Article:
- The Washington Times - Sunday, March 11, 2018

MAGA lives on. President Trump has dropped “Make America Great Again” — aka MAGA — as a campaign motto, opting instead for “Keep America Great.” The ever canny president, however, has reinvented “MAGA” with a greater purpose. That would be “MAGA Direct,” another slap at the hostile press from Mr. Trump.

For the first time, the president provided his own live video feed of his campaign rally in Pennsylvania on Saturday, streamed across multiple social media channels and websites, bypassing standard broadcast outlets altogether. All future events — and there will be many — will follow the same method.

“This will include crowd shots that the mainstream media have intentionally neglected to show at Trump rallies since they became an important function of the Make America Great Again movement in 2015,” says campaign manager Brad Parscale, who is pleased by the debut of the new outreach.

“Americans were able to experience a Trump rally without the filter of the mainstream media thanks to our MAGA Direct beta live stream that we delivered to our social media channels and websites for the first time,” Mr. Parscale continues. “We will continue to model ourselves after President Trump and explore new ways to leverage social and digital media. Through our live streaming of campaign events, we can connect more directly with Americans who serve as our inspiration.”

The campaign says MAGA Direct will be available on Mr. Trump’s personal Facebook page and Twitter feed, along with the Donald J. Trump YouTube channel; and via DonaldJTrump.com and GOP.com/videos.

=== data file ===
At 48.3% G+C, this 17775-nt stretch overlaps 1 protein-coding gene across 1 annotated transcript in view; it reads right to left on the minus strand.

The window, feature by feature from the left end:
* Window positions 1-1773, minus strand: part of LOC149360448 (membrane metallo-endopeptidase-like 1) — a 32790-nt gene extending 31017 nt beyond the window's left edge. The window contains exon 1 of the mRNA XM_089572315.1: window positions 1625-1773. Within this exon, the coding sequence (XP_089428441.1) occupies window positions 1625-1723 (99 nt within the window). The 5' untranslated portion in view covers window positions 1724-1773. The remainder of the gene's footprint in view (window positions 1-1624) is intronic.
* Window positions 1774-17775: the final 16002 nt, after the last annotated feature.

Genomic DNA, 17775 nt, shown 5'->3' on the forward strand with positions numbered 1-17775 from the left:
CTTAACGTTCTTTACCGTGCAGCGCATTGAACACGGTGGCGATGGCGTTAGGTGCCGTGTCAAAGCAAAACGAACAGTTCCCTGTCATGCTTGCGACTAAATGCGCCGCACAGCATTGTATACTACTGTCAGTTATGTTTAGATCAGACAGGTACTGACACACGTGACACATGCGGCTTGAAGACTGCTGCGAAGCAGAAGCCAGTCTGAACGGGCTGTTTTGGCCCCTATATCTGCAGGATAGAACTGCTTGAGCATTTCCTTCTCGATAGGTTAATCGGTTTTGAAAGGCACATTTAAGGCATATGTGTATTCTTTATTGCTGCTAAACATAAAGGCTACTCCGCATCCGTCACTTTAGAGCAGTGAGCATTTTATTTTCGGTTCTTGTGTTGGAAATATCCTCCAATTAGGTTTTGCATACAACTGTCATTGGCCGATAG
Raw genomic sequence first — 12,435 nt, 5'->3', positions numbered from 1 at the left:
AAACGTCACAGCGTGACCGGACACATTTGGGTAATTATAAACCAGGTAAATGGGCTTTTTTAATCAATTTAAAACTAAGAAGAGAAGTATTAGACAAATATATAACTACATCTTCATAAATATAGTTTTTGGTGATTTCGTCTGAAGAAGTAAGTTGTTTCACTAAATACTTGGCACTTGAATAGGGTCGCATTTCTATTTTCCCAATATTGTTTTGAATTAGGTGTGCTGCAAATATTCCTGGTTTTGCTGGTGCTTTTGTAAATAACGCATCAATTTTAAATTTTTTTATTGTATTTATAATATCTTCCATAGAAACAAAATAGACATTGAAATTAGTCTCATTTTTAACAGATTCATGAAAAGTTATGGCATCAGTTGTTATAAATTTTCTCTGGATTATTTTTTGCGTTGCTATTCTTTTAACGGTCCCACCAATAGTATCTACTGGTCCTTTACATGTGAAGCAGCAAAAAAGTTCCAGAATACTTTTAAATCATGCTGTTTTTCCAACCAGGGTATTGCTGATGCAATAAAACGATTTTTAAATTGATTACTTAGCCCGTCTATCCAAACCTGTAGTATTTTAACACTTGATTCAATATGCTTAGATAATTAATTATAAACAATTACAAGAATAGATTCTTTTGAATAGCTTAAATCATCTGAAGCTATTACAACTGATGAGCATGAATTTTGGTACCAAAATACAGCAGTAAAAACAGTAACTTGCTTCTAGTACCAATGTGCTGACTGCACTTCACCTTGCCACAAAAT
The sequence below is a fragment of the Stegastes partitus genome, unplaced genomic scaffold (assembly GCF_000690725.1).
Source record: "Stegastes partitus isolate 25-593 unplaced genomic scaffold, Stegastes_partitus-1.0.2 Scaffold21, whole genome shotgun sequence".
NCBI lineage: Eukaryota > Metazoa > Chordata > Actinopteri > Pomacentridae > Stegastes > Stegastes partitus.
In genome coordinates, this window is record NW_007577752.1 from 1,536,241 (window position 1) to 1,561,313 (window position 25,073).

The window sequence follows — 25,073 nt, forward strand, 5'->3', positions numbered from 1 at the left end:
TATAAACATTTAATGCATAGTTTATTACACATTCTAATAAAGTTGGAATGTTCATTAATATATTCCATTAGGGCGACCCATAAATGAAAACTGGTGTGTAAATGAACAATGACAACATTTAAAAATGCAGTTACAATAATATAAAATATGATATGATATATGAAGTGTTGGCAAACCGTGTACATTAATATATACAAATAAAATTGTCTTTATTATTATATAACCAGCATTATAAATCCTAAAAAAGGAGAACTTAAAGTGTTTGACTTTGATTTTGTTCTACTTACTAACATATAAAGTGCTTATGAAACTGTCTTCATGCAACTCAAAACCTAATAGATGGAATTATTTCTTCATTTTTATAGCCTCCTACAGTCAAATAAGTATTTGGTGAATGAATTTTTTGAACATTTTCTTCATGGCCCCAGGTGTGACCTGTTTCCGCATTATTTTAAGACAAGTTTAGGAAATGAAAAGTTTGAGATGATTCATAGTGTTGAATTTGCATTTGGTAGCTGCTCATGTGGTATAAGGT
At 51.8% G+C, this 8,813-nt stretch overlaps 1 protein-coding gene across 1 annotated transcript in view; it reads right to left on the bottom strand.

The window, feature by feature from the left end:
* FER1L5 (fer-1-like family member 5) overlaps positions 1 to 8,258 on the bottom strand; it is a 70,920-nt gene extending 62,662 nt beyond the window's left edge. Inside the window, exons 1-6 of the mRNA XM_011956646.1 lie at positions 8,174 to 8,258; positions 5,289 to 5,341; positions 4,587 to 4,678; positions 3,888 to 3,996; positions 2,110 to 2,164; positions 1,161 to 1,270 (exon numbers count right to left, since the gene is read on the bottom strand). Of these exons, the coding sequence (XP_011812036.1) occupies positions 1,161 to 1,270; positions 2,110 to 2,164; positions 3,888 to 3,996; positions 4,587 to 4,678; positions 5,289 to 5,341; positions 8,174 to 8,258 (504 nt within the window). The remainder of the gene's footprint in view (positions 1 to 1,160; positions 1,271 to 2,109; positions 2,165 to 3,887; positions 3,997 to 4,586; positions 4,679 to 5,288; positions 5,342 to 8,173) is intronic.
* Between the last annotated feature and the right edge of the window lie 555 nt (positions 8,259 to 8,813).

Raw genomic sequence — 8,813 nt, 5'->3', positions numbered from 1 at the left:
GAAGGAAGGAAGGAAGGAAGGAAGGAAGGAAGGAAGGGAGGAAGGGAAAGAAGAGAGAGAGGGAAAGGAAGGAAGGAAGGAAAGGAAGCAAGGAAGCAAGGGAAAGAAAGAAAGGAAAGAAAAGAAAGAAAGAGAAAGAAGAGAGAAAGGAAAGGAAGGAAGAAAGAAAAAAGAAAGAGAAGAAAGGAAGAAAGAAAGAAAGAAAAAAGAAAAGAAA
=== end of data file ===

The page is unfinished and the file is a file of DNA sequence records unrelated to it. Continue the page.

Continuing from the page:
President Trump is not the only one to fret about faulty journalism. An academic team has proved that fake news — which masquerades as the real thing through believable presentation and seemingly authentic research — is both pervasive and damaging on a global level.

Citing “worldwide concern over false news,” researchers from the Massachusetts Institute of Technology analyzed 126,000 rumors, stories and reports which circulated on Twitter for over a decade, reaching a stark conclusion.

“Lies spread faster than truth. Falsehood diffused significantly farther, faster, deeper, and more broadly than the truth in all categories of information, and the effects were more pronounced for false political news than for false news about terrorism, natural disasters, science, urban legends, or financial information,” the researchers wrote in their lengthy analysis.

Fake news also travels up to six times faster than the real thing. It also influences far more people. Accurate stories typically reach about 1,000 readers via social media. Fake news can reach up to 100,000 in the same amount of time. The faux stuff was also 70 percent more likely to be retweeted — and not by online “bots” either. The spread of fake news was selectively done by human users eager to share their often titillating finds.